RE: virus: Level 0 (formerly: is Clinton level 3)

Eva-Lise Carlstrom (
Thu, 5 Dec 1996 23:52:32 -0800 (PST)

On Wed, 4 Dec 1996, Schneider John wrote:

> Kenneth Boyd wrote:
> > 2) Of course it's confusing! Having experienced 'believing that
> > I believe something without actually believing it', I regret to
> > say that it *is* possible.
> I haven't experienced this.... (I don't think so, anyway...)
> > The problem is that one's metaknowledge can be subject to
> > inaccuracy as well.
> My meta-belief is that there are no absolute truths, which
> passes as my only pseudo-absolute-truth. Given this 'belief',
> then, I have no other beliefs. Would it be the case if I, in
> the future, have a 'religious experience', and start to believe
> in God, that what I am currently doing is 'believing that I
> believe something even though I don't believe it'? (I'm just
> trying to understand the concept via example here.)
> Eva wrote:
> > Yup. And one's conscious mind can be going in one direction,
> > and thinking one thing, while one's unconscious can be working
> > in another direction with purposes that are opaque to the
> > conscious mind and contrary to its goals and stated beliefs.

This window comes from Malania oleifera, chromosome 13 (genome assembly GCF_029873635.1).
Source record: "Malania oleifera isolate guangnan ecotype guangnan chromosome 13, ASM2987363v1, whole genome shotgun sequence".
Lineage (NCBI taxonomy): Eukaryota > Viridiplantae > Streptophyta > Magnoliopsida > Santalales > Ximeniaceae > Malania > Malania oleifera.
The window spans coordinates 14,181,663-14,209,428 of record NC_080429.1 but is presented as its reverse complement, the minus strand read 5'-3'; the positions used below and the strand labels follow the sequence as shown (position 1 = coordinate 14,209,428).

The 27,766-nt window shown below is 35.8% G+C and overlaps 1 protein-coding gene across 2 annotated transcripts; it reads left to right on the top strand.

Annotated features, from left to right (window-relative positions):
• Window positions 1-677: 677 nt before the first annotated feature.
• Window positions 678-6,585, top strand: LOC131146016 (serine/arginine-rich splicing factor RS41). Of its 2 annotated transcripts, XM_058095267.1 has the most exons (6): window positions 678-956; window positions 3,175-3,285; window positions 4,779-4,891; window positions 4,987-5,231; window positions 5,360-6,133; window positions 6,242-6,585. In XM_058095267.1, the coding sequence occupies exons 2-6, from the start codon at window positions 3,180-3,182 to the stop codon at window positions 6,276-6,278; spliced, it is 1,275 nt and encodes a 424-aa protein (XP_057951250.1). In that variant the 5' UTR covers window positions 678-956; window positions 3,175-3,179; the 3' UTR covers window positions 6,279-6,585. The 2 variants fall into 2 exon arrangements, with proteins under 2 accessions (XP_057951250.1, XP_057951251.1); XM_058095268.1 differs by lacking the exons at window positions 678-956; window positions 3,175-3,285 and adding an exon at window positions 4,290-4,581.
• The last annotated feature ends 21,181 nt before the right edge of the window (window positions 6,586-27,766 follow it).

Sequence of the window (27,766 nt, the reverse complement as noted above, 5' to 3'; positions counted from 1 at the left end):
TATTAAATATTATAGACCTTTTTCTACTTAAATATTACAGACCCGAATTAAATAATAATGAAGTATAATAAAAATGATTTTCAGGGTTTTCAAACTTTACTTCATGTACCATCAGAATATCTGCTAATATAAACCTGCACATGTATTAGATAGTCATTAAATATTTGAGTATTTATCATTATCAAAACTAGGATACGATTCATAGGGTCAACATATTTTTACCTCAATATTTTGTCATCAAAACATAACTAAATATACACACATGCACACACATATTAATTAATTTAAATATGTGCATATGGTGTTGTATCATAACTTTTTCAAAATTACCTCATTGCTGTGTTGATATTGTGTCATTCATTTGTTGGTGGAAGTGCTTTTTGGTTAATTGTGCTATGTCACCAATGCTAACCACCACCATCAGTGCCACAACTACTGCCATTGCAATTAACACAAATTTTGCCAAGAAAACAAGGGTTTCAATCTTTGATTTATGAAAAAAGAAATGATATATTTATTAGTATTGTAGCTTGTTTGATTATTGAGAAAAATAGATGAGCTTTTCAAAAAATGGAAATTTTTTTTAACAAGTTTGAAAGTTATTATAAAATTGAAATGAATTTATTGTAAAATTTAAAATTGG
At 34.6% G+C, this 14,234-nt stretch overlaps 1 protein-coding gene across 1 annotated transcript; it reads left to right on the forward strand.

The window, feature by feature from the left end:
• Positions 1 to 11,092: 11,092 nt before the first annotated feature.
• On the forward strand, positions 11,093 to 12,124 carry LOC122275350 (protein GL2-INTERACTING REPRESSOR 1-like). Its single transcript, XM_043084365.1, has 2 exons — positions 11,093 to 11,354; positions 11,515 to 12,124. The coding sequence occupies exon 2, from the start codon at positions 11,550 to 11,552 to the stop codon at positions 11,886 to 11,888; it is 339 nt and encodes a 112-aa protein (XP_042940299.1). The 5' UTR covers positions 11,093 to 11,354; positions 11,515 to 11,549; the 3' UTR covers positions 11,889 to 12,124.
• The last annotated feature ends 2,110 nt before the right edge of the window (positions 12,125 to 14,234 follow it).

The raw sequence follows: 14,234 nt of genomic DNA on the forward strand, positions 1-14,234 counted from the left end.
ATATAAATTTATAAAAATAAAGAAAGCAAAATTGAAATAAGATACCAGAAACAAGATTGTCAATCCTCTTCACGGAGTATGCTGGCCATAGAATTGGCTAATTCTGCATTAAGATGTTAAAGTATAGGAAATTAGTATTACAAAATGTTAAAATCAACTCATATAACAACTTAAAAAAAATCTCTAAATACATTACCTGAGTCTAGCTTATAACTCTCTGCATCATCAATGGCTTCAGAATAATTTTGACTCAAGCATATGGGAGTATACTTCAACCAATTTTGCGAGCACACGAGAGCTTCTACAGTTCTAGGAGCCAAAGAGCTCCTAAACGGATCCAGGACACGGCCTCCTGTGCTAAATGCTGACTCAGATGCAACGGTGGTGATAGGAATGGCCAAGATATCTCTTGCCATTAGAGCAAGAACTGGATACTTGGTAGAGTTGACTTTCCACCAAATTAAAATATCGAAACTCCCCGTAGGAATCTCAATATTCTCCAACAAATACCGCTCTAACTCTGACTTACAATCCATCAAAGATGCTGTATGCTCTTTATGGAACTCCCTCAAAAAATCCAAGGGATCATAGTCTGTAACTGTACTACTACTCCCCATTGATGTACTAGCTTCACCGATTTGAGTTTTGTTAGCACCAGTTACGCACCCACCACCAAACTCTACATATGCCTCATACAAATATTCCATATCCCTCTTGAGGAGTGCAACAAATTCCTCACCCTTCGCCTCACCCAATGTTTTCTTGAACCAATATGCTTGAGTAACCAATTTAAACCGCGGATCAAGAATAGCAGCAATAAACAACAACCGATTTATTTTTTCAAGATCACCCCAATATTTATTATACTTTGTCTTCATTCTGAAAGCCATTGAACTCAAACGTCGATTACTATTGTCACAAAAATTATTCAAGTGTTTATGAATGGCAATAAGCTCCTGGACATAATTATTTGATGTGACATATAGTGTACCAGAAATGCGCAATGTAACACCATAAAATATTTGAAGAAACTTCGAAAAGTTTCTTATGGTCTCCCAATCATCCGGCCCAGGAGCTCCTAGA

> This sounds to me like a theory of the relationship between the
> conscious and unconscious mind. In order for it to be proven
> 'true', one would need to become consciously aware of the
> unconscious mind, in order to consciously know which way it's
> going... but if one is consciously aware of the unconscious,
> well, then the unconscious is no longer unconscious... this
> leads me to think we're just working with a different level
> of consciousness, but not at the level of UNconsciousness,
> which is, by definition, outside of consciousness.

Not necessarily--it is possible to see evidence of what's going on in the
subconscious without being directly aware of those thoughts. For
instance, through dreams, physical symptoms without known medical origin,
slips of the tongue (or fingers), doing things you 'didn't mean to', etc.
It is also possible to become conscious of such conflicting thoughts after
the fact, and only then realize why you weren't achieving your goals.